But some of my patients want even more variety when it comes to their meat choices. If you’re cutting back on red meat and want to give your taste-buds a treat, try organic free-range, pastured duck. It has a stronger flavor than chicken, but it’s not overwhelming. I’d call it “robust”.

However, you can’t cook it the way you would a turkey or chicken. That’s because the breasts cook quickly, while the legs and thighs take much longer.

This makes the breasts perfect for pan-searing, just like you would a steak. But think of the legs and thighs the way you would a pot roast or brisket. They need to stew in liquid for a while before they become tender.

Add a little orange, or a berry sauce before serving, and it will really enhance the flavor.

Here are a few more meat replacements that might surprise you. We have a lot more options today than we did even ten years ago.

Vegetarian Alternatives that can Satisfy Your Meat Cravings

While on my cruise, I had an absolutely wonderful vegan hamburger – a gluten-free roll, with a little ketchup, mustard, some grilled onions, lettuce, and tomato – it was delicious!

This burger was made of a plant-based product called Beyond Meat. An even better burger came from the plant based Impossible Burger. But like most food replacements the more of a manufacturing process a product goes through, the less healthy it is for you when eaten on a regular basis. This just shows your meat replacement doesn’t have to be another animal protein.

For example, one of my favorite dishes is a Portobello mushroom steak. It’s basically a giant grilled or broiled Portobello mushroom cap. You can top it with anything you want. I like mine with tomatoes, onions, olive oil, spinach and garlic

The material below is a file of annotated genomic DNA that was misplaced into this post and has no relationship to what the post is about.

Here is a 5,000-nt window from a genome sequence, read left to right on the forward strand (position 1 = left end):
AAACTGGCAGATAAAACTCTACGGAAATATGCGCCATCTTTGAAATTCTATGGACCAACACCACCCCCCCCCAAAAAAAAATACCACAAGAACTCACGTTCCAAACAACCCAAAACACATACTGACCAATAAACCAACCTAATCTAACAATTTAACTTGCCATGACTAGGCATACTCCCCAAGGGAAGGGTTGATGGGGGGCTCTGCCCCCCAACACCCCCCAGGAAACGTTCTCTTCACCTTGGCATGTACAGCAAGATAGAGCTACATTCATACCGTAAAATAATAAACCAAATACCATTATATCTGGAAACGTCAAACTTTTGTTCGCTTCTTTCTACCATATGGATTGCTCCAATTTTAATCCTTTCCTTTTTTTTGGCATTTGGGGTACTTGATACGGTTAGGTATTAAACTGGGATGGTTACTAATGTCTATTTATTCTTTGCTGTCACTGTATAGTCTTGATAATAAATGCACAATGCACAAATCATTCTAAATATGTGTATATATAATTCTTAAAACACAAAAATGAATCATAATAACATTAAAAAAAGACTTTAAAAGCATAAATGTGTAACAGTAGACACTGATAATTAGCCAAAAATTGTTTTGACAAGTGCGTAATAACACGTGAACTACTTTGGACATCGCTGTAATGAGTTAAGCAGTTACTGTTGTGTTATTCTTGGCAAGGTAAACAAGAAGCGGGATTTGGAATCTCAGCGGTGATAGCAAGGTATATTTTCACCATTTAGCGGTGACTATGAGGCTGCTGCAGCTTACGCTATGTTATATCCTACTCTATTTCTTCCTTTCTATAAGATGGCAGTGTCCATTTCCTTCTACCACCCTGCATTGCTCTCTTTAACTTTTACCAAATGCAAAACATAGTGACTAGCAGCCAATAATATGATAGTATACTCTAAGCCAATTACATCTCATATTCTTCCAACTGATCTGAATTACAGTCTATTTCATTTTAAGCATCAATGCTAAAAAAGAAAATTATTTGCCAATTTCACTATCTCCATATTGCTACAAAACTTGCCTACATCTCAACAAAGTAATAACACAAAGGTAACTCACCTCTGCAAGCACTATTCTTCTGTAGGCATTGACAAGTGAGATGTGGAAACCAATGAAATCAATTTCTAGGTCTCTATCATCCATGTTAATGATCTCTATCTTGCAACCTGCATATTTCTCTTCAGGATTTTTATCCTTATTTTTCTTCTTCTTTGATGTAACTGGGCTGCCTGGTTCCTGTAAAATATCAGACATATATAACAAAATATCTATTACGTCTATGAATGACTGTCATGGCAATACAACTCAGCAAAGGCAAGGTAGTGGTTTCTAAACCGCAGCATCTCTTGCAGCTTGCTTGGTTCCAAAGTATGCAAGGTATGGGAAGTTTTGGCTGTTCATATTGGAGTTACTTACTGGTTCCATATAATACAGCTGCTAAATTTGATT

Another dish I find tasty and satisfying is “cauliflower steak”. Just slice a head of cauliflower from top to bottom in two inch “steaks”. Sear them with soy sauce, then lay the pieces flat in a baking pan and drizzle a little extra virgin olive oil over them. Toss in some pine nuts – and whatever else sounds good – and roast them in the oven until they’re tender.

One more vegetable that has a meaty texture when you bite into it is the eggplant.

The most well-known dish containing this vegetable is eggplant parmesan. But like the Portobello mushroom, it can also be grilled or broiled and topped with your favorite veggies… (and please don’t forget to buy organic!)

Last, but not least, is the Jack Fruit….I had no idea what this was until a few years ago and now I look forward to cooking with it as a dinner treat (and next day lunch) when I have kitchen time. This vegetable has the best shredded meat texture of all when you bite into it…a meatless pulled pork sandwich that’s good for you!

When you rotate these and other non-red meat foods on a regular basis, you’ll not only be eating in a way that helps promote a longer healthier lifespan, but will keep your taste buds satisfied at the same time.


Fields H, et al. Is Meat Killing Us? The Journal of the American Osteopathic Association. May 2016, Vol. 116, 296-300.